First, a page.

Specifically, the mantle 14 may include a door 15 having a retention mechanism 16, such as a quick-release latch incorporated onto the door. The canister 12 would be retained within the mantle by the door and latch in a known manner, while permitting quick and easy access to the canister. Other quick-release latch designs may work acceptably in connection with the door.

Claims

CLAIMS What is claimed is:
1. An ammonia storage system comprising: a mantle for housing an ammonia container, the mantle having an inner wall with a circumference which increases longitudinally from a first end toward an opening at a second end; and an ammonia container having an outer wall, the ammonia container being capable of insertion and withdrawal from the opening of the mantle; wherein, the mantle is mounted to a vehicle such that the longitudinal axis of the mantle is substantially parallel to the ground.
2. The storage system of Claim 1, wherein the outer wall of the ammonia container has a circumference which increases longitudinally from a first end toward a second end.
3. The storage system of Claim 1, wherein the increase in circumference of the inner wall follows the formula tan (Θ) = μ, where Θ is an angle of the mantle outer wall and μ is a friction coefficient between the inner wall of the mantle and the outer wall of the ammonia container.
4. The storage system of Claim 1, wherein the ammonia container is self-centering in the mantle.
5. The storage system of Claim 2, wherein the increase in circumference of the outer wall follows the formula tan (Θ) = μ, where Θ is an angle of the container outer wall and μ is a friction coefficient between the inner wall of the mantle and the outer wall of the ammonia container.
6. The storage system of Claim 1, wherein the inner wall of the mantle comprises a friction- reducing material.
7. The storage system of Claim 2, wherein the outer wall of the container comprises a friction- reducing material.
8. The storage system of Claim 6, wherein the friction-reducing material comprises tetrafluoroethylene-impregnated cloth. D6943
9. The storage system of Claim 1, further comprising a retainer mechanism for securing the ammonia container in the mantle.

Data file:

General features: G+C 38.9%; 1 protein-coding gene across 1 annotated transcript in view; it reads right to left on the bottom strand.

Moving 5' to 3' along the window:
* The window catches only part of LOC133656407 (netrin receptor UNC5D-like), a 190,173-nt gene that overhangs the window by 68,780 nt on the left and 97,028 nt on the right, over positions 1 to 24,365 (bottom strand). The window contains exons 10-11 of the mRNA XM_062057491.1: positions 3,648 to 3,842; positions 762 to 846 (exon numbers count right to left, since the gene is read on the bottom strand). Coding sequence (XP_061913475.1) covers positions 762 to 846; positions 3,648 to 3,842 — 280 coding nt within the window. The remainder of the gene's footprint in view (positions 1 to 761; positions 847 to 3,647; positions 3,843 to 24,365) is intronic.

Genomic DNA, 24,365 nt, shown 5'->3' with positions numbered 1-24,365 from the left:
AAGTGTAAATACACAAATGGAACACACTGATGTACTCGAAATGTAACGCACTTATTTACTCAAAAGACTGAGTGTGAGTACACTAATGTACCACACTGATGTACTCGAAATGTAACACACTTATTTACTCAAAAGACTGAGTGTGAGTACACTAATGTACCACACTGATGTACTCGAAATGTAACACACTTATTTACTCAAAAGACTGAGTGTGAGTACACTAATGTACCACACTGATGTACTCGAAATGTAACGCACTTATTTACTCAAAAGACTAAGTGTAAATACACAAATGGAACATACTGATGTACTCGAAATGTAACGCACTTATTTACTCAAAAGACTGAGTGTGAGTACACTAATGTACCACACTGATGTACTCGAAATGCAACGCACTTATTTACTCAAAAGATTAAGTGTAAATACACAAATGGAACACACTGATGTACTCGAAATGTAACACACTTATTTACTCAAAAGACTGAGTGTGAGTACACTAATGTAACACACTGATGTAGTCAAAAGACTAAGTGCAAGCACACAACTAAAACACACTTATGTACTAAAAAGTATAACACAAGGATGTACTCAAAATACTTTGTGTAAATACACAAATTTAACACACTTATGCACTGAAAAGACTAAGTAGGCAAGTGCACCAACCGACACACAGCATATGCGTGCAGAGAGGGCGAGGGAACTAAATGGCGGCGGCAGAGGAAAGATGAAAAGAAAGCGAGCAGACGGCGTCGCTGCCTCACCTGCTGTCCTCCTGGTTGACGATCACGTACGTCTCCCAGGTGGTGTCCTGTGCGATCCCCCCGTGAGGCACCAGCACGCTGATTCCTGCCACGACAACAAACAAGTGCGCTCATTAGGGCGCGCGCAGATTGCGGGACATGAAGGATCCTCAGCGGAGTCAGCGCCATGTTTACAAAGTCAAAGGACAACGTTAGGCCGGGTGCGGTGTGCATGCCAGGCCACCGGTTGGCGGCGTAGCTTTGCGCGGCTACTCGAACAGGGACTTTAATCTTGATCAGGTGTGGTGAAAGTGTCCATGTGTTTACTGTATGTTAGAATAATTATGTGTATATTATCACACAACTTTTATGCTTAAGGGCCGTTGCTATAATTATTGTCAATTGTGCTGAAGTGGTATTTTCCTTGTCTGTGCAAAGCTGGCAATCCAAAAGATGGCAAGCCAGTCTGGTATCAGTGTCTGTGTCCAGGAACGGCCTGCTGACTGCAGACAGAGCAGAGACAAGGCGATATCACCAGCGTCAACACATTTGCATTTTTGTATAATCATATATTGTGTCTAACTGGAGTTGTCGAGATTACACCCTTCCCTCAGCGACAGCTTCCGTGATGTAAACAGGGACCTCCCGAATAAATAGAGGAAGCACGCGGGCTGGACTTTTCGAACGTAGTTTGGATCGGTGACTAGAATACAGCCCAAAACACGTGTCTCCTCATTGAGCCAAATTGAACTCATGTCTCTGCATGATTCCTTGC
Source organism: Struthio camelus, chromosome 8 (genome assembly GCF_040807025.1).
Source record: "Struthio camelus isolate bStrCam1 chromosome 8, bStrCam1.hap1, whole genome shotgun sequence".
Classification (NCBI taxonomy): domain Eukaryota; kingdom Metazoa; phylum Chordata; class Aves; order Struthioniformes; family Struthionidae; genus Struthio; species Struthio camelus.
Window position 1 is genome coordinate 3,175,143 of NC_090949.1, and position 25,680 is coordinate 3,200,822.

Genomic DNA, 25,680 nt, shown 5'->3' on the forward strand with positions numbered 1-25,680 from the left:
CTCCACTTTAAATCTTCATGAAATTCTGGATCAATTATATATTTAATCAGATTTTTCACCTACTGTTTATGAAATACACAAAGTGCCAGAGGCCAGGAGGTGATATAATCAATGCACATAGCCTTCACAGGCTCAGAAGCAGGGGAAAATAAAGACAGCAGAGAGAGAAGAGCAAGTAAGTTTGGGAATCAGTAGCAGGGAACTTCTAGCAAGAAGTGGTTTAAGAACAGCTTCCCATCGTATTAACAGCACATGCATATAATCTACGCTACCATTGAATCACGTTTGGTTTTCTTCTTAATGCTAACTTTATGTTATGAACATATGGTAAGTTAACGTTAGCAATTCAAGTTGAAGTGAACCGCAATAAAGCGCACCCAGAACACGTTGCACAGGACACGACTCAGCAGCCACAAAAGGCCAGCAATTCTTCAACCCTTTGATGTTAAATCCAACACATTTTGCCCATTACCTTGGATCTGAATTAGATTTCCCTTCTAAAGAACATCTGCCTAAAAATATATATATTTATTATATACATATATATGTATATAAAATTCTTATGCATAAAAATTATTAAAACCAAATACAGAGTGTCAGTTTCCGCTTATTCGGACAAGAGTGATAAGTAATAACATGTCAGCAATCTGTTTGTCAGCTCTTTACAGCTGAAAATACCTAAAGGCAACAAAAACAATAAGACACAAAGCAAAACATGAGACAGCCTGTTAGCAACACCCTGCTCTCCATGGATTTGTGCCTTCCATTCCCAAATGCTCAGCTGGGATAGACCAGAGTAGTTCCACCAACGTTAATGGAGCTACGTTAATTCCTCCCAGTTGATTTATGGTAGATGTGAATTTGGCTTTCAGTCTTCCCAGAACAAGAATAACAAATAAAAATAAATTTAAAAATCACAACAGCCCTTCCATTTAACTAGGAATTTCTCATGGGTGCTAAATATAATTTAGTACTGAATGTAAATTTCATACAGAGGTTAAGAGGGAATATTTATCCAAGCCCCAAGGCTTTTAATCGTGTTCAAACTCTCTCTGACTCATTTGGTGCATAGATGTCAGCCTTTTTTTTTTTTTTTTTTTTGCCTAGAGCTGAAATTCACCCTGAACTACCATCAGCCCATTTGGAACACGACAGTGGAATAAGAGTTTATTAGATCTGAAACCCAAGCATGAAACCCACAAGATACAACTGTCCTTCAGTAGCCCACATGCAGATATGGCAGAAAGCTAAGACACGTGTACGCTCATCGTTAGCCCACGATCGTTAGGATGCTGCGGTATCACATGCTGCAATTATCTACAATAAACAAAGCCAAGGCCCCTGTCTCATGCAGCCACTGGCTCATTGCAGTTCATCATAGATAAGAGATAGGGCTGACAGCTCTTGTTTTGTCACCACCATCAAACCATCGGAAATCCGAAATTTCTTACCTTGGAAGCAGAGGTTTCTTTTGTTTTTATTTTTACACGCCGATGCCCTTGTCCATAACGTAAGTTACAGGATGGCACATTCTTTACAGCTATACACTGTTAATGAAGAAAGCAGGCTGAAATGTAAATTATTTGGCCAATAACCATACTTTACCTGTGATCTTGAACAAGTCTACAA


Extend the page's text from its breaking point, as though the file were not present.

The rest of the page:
10. The storage system of Claim 1, wherein the mantle comprises a heater for heating the ammonia container.
11. The storage system of Claim 9, wherein the retainer mechanism comprises a spring-loaded swing arm.
12. The storage system of Claim 9, wherein the retainer mechanism comprises a quick-release system.
13. A reductant storage system comprising: a mantle for housing a reductant container, the mantle having an inner wall with a circumference which increases longitudinally from a first end toward an opening at a second end; and a reductant container having an outer wall with a circumference which increases longitudinally from a first end toward a second end, the container being capable of insertion and withdrawal from the opening of the mantle; wherein, one of either the outer wall of the container or the inner wall of the mantle is comprised of a friction-reducing material, and the mantle is mounted to a vehicle such that the longitudinal axis of the mantle is substantially parallel to the ground.
14. The storage system of Claim 13, wherein the increase in circumference of the outer wall follows the formula tan (Θ) = μ, where Θ is an angle of the container outer wall and μ is a friction coefficient between the inner wall of the mantle and the outer wall of the container.
PCT/US2012/021801 2012-01-19 2012-01-19 Ammonia storage system WO2013109273A1 (en)

Priority Applications (1)

Application Number Priority Date Filing Date Title
PCT/US2012/021801 WO2013109273A1 (en) 2012-01-19 2012-01-19 Ammonia storage system

Applications Claiming Priority (1)

Application Number Priority Date Filing Date Title
PCT/US2012/021801 WO2013109273A1 (en) 2012-01-19 2012-01-19 Ammonia storage system

Publications (1)

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Citations (7)

* Cited by examiner, † Cited by third party
Publication number Priority date Publication date Assignee Title
US4667815A (en) * 1985-01-21 1987-05-26 Mannesmann Aktiengesellschaft Hydrogen storage
US5051391A (en) * 1988-04-08 1991-09-24 Mitsubishi Jukogyo Kabushiki Kaisha Catalyst filter and method for manufacturing a catalyst filter for treating a combustion exhaust gas
US7143773B2 (en) * 2003-11-18 2006-12-05 Amvex Corporation Intermittent pressure module for a vacuum regulator
US20100219195A1 (en) * 2009-02-27 2010-09-02 Cook Matthew R Sleeve for a container
US20110197423A1 (en) * 2010-02-18 2011-08-18 International Engine Intellectual Property Company, Llc Device and method for storage tank restraint on a vehicle
WO2011123309A1 (en) * 2010-03-29 2011-10-06 International Engine Intellectual Property Company, Llc Ammonia dosing cartridge and method
WO2011133752A1 (en) * 2010-04-21 2011-10-27 International Engine Intellectual Property Company, Llc Recharge device and method for nh3 cartridge

Patent Citations (7)

* Cited by examiner, † Cited by third party
Publication number Priority date Publication date Assignee Title
US4667815A (en) * 1985-01-21 1987-05-26 Mannesmann Aktiengesellschaft Hydrogen storage
US5051391A (en) * 1988-04-08 1991-09-24 Mitsubishi Jukogyo Kabushiki Kaisha Catalyst filter and method for manufacturing a catalyst filter for treating a combustion exhaust gas
US7143773B2 (en) * 2003-11-18 2006-12-05 Amvex Corporation Intermittent pressure module for a vacuum regulator
US20100219195A1 (en) * 2009-02-27 2010-09-02 Cook Matthew R Sleeve for a container
US20110197423A1 (en) * 2010-02-18 2011-08-18 International Engine Intellectual Property Company, Llc Device and method for storage tank restraint on a vehicle
WO2011123309A1 (en) * 2010-03-29 2011-10-06 International Engine Intellectual Property Company, Llc Ammonia dosing cartridge and method
WO2011133752A1 (en) * 2010-04-21 2011-10-27 International Engine Intellectual Property Company, Llc Recharge device and method for nh3 cartridge